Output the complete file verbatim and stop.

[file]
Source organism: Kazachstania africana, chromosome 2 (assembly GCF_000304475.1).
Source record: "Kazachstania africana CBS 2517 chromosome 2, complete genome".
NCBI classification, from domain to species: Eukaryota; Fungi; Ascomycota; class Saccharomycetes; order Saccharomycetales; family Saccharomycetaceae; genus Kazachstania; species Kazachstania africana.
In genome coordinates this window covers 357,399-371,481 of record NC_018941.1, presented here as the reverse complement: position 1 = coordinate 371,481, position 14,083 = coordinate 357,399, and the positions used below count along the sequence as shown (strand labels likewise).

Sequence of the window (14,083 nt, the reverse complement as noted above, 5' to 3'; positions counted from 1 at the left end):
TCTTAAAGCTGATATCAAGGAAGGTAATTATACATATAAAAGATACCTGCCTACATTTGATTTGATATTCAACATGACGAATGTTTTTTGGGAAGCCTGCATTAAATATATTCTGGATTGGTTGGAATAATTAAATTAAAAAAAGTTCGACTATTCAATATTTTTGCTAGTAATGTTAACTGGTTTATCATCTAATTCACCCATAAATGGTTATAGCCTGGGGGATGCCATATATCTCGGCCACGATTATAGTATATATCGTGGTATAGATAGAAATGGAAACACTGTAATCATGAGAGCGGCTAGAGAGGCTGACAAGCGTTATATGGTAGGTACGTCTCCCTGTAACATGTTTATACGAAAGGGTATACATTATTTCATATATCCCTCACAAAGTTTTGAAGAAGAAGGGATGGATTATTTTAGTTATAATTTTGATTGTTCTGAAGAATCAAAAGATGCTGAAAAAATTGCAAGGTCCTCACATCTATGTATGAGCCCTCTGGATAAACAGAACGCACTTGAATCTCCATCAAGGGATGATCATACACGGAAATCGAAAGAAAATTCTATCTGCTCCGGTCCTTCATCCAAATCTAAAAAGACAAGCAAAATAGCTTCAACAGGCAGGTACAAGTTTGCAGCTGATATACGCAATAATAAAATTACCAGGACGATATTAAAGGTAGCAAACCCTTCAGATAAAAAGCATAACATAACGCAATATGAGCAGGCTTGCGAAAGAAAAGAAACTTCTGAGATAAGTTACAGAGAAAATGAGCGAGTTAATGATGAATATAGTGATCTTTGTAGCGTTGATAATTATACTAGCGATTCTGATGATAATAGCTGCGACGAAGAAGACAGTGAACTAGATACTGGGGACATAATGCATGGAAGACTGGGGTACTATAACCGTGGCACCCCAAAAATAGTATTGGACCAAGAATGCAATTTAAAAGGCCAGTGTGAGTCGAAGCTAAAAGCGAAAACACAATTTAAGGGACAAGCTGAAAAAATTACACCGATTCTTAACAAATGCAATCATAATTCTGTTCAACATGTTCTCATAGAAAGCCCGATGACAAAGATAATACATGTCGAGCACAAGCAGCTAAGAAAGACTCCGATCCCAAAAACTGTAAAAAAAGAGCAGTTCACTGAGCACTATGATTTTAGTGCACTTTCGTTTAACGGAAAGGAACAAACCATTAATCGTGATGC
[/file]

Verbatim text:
Source organism: Kazachstania africana, chromosome 2 (assembly GCF_000304475.1).
Source record: "Kazachstania africana CBS 2517 chromosome 2, complete genome".
NCBI classification, from domain to species: Eukaryota; Fungi; Ascomycota; class Saccharomycetes; order Saccharomycetales; family Saccharomycetaceae; genus Kazachstania; species Kazachstania africana.
In genome coordinates this window covers 357,399-371,481 of record NC_018941.1, presented here as the reverse complement: position 1 = coordinate 371,481, position 14,083 = coordinate 357,399, and the positions used below count along the sequence as shown (strand labels likewise).

Sequence of the window (14,083 nt, the reverse complement as noted above, 5' to 3'; positions counted from 1 at the left end):
TCTTAAAGCTGATATCAAGGAAGGTAATTATACATATAAAAGATACCTGCCTACATTTGATTTGATATTCAACATGACGAATGTTTTTTGGGAAGCCTGCATTAAATATATTCTGGATTGGTTGGAATAATTAAATTAAAAAAAGTTCGACTATTCAATATTTTTGCTAGTAATGTTAACTGGTTTATCATCTAATTCACCCATAAATGGTTATAGCCTGGGGGATGCCATATATCTCGGCCACGATTATAGTATATATCGTGGTATAGATAGAAATGGAAACACTGTAATCATGAGAGCGGCTAGAGAGGCTGACAAGCGTTATATGGTAGGTACGTCTCCCTGTAACATGTTTATACGAAAGGGTATACATTATTTCATATATCCCTCACAAAGTTTTGAAGAAGAAGGGATGGATTATTTTAGTTATAATTTTGATTGTTCTGAAGAATCAAAAGATGCTGAAAAAATTGCAAGGTCCTCACATCTATGTATGAGCCCTCTGGATAAACAGAACGCACTTGAATCTCCATCAAGGGATGATCATACACGGAAATCGAAAGAAAATTCTATCTGCTCCGGTCCTTCATCCAAATCTAAAAAGACAAGCAAAATAGCTTCAACAGGCAGGTACAAGTTTGCAGCTGATATACGCAATAATAAAATTACCAGGACGATATTAAAGGTAGCAAACCCTTCAGATAAAAAGCATAACATAACGCAATATGAGCAGGCTTGCGAAAGAAAAGAAACTTCTGAGATAAGTTACAGAGAAAATGAGCGAGTTAATGATGAATATAGTGATCTTTGTAGCGTTGATAATTATACTAGCGATTCTGATGATAATAGCTGCGACGAAGAAGACAGTGAACTAGATACTGGGGACATAATGCATGGAAGACTGGGGTACTATAACCGTGGCACCCCAAAAATAGTATTGGACCAAGAATGCAATTTAAAAGGCCAGTGTGAGTCGAAGCTAAAAGCGAAAACACAATTTAAGGGACAAGCTGAAAAAATTACACCGATTCTTAACAAATGCAATCATAATTCTGTTCAACATGTTCTCATAGAAAGCCCGATGACAAAGATAATACATGTCGAGCACAAGCAGCTAAGAAAGACTCCGATCCCAAAAACTGTAAAAAAAGAGCAGTTCACTGAGCACTATGATTTTAGTGCACTTTCGTTTAACGGAAAGGAACAAACCATTAATCGTGATGC